Statues of questionable men are being toppled all across America and the UK in the wake of the Black Lives Matter movement.
Many of the men who’s statues are being torn down by protestors either supported the slave trade or actively owned and sold slaves, and with the killing of African American George Floyd, it’s been brought to everyone’s attention just how inappropriate it is to revere these men with such chequered pasts.
Given how many statues are tumbling, it was only a matter of time before someone got injured, and it appears that time is now.
That’s because a protester has reportedly been seriously injured while pulling down a Confederate statue in Portsmouth, Virginia, with viral footage showing the moment said statue falls on them.
“There was a gentleman who was directly in front of the statue and when the statue finally did give way it came and fully hit him in the head,” a local Black Lives Matter representative told a news reporter.
“You could see his skull was actually showing, he was convulsing on the ground. He lost a fair amount of blood, we’re asking everybody to pray for that man right now.”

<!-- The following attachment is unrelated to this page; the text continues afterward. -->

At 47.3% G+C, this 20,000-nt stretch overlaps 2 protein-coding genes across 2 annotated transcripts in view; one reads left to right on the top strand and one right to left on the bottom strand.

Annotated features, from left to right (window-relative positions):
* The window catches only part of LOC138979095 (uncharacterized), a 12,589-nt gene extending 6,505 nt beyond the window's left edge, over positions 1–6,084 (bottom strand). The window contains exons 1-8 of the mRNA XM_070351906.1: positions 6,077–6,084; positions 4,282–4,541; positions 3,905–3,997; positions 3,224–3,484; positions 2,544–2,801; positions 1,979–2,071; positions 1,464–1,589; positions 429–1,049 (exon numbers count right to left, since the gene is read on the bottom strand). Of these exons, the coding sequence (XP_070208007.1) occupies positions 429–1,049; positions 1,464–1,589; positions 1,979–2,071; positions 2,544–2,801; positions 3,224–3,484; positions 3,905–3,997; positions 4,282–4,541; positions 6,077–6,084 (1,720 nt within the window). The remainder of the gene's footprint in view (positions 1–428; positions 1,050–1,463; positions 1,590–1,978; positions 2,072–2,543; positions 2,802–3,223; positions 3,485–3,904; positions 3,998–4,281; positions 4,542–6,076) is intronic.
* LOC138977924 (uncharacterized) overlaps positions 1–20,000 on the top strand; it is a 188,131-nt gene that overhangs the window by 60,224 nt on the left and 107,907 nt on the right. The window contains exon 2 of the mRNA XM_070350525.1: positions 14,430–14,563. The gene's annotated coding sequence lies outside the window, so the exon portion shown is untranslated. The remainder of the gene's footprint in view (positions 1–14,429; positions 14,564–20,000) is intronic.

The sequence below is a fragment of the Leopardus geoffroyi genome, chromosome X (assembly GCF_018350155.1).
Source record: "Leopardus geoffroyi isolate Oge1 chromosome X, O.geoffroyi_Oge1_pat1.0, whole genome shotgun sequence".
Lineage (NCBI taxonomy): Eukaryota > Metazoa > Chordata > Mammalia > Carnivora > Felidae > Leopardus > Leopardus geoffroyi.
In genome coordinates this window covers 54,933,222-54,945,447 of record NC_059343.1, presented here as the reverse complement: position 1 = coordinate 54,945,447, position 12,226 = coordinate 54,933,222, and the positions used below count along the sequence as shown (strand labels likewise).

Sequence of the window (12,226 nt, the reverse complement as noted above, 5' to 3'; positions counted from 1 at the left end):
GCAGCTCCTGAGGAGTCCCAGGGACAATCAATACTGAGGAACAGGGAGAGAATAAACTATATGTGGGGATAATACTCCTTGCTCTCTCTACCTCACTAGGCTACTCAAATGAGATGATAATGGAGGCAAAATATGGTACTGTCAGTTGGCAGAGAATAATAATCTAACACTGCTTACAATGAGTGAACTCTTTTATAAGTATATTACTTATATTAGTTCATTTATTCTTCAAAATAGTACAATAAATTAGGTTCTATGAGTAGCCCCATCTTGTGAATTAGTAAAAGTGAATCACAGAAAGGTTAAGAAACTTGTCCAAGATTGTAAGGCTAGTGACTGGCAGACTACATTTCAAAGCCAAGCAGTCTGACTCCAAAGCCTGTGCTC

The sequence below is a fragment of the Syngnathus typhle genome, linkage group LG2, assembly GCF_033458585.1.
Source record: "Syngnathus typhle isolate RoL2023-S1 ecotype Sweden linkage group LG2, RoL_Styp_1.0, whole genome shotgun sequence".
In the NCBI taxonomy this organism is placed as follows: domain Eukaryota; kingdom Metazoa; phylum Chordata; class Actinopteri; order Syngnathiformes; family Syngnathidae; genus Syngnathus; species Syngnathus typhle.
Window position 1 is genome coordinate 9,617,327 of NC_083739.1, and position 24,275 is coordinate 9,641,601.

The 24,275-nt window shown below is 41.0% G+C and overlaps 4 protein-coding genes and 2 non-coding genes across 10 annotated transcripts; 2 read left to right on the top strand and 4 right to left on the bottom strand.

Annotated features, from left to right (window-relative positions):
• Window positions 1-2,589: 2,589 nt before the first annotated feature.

The Virginian Pilot reported the man was in his 30s and lost consciousness, and was later taken to hospital.
Police chief Angela Greene said they quickly stepped in after the incident and told protesters to leave.
It comes after a statue of 18th century slave trader Robert Milligan was brought down in east London after campaigners vowed to protest every day until it was removed.
Milligan, born in 1746, was involved in the construction of the West India Docks, which is where is statue was located. When he died in 1809, he owned 526 people who were forced to work on his family’s sugar plantations in Jamaica.
He also advised the government on how to quash a rebellion by escaped slaves on the island in the late 1700s.
The Museum of London Docklands said the statue of the prominent British slave trader had “stood uncomfortably” outside its premises “for a long time”.
“The Museum of London recognises that the monument is part of the ongoing problematic regime of white-washing history, which disregards the pain of those who are still wrestling with the remnants of the crimes Milligan committed against humanity,” they added.
A word of warning though: if you are going out thinking and tearing down a monument of a former slave trader, just be careful it doesn’t fall on top of you.